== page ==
Born in Los Angeles, Wong was the first Chinese-American woman to star in Hollywood and international productions. She appeared in more than 60 films, including major Hollywood productions.
Discovered at the age of 14 and appearing as an extra in “Red Lantern” (1919), her first success came after starring in the first Technicolor Hollywood feature “The Toll of the Sea” (1922). Yet she was also doomed to repeatedly play the Lotus Blossom, the hapless Asian victim.
In 1928, she moved her career to Europe by making several silent films with German director Richard Eichberg. She enjoyed a diversity of roles in Europe where she also became a society favourite, noted for her stylish fashion and polished manners. She also performed on the stage in French and German, and had a London run with the young Laurence Olivier in “The Circle of Chalk”.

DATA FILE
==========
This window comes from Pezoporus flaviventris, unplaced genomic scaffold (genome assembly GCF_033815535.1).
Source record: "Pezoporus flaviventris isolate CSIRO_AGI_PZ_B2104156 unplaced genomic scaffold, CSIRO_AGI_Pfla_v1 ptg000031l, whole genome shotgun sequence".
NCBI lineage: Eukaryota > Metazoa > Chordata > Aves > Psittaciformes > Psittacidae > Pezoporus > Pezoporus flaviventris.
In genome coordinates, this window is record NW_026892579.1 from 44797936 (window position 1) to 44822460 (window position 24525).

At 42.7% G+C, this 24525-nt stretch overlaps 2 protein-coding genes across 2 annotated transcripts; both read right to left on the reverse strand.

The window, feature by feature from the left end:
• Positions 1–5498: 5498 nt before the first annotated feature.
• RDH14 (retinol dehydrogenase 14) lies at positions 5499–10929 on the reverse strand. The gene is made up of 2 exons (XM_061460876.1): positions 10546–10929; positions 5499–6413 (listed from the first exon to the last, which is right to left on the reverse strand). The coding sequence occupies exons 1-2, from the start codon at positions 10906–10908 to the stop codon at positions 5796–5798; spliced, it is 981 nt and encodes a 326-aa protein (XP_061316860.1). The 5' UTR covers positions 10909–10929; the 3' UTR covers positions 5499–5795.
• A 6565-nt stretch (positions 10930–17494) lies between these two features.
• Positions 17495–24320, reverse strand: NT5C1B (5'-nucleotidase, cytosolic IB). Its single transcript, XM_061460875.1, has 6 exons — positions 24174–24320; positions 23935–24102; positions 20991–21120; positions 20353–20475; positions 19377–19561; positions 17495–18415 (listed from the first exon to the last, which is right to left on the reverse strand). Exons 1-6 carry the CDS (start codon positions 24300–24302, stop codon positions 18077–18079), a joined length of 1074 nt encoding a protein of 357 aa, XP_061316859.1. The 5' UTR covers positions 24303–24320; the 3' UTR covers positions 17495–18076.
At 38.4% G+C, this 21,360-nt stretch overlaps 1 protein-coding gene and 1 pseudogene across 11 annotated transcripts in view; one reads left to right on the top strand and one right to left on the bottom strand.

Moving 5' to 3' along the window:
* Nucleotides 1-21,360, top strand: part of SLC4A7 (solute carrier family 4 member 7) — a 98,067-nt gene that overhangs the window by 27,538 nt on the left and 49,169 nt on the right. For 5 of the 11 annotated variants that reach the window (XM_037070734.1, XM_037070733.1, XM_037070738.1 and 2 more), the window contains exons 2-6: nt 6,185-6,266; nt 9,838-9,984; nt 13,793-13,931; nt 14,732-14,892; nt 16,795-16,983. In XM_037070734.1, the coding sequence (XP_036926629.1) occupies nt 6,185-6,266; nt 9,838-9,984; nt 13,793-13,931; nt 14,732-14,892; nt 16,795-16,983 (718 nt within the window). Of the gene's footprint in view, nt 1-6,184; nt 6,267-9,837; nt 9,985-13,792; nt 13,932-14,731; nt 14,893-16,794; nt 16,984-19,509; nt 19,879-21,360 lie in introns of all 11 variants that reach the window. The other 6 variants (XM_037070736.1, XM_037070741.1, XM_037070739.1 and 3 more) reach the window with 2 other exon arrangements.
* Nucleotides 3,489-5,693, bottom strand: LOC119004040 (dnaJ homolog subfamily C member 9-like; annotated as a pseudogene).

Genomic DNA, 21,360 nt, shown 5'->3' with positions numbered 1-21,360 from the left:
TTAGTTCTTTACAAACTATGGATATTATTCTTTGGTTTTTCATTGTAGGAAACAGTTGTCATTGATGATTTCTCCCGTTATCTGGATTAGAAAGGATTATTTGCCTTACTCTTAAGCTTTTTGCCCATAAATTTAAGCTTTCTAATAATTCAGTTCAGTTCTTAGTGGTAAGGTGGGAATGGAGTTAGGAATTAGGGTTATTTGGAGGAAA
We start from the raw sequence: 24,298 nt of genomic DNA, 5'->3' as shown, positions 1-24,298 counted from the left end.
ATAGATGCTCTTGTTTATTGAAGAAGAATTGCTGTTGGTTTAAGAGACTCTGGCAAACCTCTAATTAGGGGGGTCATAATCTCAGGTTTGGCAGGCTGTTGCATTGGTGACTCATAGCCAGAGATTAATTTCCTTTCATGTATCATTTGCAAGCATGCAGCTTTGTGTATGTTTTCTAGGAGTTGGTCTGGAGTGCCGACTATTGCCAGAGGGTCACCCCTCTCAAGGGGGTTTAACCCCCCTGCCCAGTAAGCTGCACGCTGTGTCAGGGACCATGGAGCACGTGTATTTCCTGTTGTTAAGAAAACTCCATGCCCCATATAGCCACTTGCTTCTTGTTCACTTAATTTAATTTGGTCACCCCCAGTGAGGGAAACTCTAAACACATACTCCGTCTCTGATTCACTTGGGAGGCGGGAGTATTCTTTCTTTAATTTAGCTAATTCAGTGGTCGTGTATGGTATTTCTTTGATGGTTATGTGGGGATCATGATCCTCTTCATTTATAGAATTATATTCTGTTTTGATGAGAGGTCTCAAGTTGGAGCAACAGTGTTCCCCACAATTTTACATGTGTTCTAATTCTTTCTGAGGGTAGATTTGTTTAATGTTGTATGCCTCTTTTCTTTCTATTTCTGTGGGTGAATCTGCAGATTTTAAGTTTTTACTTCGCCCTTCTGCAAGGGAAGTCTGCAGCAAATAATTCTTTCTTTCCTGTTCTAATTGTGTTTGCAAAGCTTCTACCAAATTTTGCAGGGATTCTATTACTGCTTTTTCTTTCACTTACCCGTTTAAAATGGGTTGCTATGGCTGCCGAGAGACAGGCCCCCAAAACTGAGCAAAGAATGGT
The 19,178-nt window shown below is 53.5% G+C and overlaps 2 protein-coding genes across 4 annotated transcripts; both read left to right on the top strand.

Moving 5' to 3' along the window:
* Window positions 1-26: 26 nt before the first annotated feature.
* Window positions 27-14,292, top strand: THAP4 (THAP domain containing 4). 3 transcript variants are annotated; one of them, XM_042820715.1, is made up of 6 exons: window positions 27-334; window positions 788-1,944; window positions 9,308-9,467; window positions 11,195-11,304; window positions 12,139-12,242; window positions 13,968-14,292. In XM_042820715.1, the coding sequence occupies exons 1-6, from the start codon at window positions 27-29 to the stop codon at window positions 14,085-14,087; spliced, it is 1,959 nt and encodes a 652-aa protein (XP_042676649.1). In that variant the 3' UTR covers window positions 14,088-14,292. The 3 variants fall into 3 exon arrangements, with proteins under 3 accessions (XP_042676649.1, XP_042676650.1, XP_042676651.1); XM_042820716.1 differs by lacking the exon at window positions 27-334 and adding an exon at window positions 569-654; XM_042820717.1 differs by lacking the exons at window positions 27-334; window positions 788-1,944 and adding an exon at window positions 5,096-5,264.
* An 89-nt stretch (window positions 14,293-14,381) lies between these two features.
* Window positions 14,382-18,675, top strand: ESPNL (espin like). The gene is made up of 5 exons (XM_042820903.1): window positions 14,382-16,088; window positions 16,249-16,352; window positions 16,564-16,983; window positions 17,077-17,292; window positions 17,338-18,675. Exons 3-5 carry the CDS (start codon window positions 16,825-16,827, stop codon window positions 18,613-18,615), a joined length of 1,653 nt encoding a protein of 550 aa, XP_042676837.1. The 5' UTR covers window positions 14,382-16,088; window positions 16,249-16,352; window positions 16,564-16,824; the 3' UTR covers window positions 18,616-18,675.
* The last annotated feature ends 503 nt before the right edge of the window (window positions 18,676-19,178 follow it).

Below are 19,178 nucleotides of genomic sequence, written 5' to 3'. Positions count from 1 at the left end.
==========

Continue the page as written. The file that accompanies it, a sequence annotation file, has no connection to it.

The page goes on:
“Piccadilly” (1929), filmed in England, became her definitive silent role. Sadly, her accomplishments in Europe did not translate into better roles back in America, where she again found herself in stereotype ghetto, playing either the Lotus Blossom or the Dragon lady. Yet when given a chance to shine, she rose to the occasion with a brilliant performance in Josef von Sternberg’s “Shanghai Express”.
Wong later refused to play negative Chinese roles, which alienated her from the Hollywood mainstream, limiting her mostly to TV or B-movie roles.
Wong’s determination, elegance, beauty and sophistication became the embodiment of Asian womanhood in the early 20th century. For contemporary films historians, she would forever symbolise the struggle for equality when true talent fell victim to Hollywood preconceptions.